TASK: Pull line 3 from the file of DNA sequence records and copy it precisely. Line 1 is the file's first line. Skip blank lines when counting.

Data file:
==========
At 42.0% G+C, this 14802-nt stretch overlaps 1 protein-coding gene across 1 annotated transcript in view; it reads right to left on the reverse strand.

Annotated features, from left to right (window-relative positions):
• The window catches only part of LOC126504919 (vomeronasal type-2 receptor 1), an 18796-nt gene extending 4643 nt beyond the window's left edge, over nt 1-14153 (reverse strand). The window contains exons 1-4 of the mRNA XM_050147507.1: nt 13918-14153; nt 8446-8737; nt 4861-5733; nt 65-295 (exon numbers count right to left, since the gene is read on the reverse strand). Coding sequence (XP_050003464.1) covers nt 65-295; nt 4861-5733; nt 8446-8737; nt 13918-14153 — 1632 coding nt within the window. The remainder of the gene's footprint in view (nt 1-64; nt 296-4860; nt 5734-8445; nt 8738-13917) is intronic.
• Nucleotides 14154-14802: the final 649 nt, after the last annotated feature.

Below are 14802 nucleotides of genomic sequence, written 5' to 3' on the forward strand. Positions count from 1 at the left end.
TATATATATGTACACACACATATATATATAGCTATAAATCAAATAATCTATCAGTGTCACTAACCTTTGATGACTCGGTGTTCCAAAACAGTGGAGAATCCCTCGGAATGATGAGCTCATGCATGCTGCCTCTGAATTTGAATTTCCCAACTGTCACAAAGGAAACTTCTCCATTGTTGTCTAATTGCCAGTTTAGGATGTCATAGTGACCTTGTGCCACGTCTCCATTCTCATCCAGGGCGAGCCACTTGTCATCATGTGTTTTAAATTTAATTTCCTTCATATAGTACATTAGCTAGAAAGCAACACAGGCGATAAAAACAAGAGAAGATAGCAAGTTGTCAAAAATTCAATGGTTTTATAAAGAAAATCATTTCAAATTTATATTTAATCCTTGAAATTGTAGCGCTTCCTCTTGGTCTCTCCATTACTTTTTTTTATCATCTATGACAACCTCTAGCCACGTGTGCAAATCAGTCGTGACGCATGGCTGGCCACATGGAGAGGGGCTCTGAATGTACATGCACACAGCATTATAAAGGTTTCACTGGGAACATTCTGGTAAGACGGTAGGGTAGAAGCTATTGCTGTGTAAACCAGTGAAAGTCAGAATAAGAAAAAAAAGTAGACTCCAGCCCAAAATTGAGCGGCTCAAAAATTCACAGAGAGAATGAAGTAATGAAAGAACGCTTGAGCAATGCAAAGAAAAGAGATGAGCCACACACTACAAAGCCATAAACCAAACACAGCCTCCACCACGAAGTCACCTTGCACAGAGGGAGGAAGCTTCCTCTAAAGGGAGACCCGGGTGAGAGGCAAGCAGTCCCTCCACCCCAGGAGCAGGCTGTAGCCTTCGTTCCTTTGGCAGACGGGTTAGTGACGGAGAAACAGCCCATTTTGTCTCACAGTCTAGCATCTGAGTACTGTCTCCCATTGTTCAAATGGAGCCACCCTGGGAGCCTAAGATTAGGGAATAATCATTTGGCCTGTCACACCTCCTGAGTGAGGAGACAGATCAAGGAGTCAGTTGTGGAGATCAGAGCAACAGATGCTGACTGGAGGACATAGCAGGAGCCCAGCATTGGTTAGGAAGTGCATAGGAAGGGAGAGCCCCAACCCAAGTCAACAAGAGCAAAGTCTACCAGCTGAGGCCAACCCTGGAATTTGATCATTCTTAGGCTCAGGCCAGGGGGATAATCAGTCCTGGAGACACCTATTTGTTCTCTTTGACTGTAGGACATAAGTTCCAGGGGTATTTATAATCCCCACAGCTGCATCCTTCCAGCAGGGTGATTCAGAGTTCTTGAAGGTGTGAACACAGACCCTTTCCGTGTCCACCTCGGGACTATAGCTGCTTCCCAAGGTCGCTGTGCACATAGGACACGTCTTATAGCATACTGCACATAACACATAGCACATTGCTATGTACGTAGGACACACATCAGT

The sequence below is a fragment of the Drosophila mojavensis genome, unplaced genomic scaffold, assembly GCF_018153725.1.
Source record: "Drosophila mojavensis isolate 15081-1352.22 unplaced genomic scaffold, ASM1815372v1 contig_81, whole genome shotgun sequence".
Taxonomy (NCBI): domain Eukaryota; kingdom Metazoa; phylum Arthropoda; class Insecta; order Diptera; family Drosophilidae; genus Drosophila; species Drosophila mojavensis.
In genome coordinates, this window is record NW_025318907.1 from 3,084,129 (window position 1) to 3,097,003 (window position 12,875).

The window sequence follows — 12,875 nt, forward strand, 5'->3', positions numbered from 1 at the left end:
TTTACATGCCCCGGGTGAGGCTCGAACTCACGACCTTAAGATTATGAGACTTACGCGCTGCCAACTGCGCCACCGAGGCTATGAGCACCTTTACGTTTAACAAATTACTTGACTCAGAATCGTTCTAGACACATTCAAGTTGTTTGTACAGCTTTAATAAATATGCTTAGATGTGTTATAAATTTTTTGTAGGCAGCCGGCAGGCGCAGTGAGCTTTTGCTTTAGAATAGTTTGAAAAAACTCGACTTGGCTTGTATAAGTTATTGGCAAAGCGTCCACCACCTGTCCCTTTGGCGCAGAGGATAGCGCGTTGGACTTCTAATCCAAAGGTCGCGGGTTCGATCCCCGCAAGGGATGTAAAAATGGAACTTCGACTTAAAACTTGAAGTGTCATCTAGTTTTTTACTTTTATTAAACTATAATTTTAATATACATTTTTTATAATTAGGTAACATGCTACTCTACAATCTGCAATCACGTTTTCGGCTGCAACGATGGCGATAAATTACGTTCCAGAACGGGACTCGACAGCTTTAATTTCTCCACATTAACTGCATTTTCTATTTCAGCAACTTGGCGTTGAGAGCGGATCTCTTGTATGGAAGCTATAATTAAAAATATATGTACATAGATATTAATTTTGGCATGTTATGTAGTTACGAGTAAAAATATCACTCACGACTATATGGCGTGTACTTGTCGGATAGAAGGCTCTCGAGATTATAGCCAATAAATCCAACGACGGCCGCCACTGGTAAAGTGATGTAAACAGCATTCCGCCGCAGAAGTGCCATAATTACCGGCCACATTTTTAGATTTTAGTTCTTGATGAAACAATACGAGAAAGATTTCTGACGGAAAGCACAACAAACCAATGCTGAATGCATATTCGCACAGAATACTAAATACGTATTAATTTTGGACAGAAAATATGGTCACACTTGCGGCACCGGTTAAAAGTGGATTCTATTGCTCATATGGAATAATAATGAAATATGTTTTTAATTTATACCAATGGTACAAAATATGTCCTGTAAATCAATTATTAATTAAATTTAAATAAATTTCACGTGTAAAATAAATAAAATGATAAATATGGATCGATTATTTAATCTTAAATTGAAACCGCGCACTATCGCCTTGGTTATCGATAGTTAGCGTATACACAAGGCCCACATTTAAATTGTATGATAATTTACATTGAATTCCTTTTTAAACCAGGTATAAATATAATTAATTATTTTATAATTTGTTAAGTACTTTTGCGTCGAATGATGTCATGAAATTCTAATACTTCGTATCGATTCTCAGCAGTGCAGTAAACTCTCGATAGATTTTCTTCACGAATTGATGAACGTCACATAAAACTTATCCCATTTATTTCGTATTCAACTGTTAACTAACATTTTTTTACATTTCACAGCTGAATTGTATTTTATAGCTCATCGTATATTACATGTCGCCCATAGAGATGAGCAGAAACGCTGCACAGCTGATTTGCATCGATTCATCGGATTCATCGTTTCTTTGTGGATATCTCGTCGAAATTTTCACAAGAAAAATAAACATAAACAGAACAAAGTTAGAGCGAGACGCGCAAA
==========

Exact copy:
• The window catches only part of LOC126504919 (vomeronasal type-2 receptor 1), an 18796-nt gene extending 4643 nt beyond the window's left edge, over nt 1-14153 (reverse strand). The window contains exons 1-4 of the mRNA XM_050147507.1: nt 13918-14153; nt 8446-8737; nt 4861-5733; nt 65-295 (exon numbers count right to left, since the gene is read on the reverse strand). Coding sequence (XP_050003464.1) covers nt 65-295; nt 4861-5733; nt 8446-8737; nt 13918-14153 — 1632 coding nt within the window. The remainder of the gene's footprint in view (nt 1-64; nt 296-4860; nt 5734-8445; nt 8738-13917) is intronic.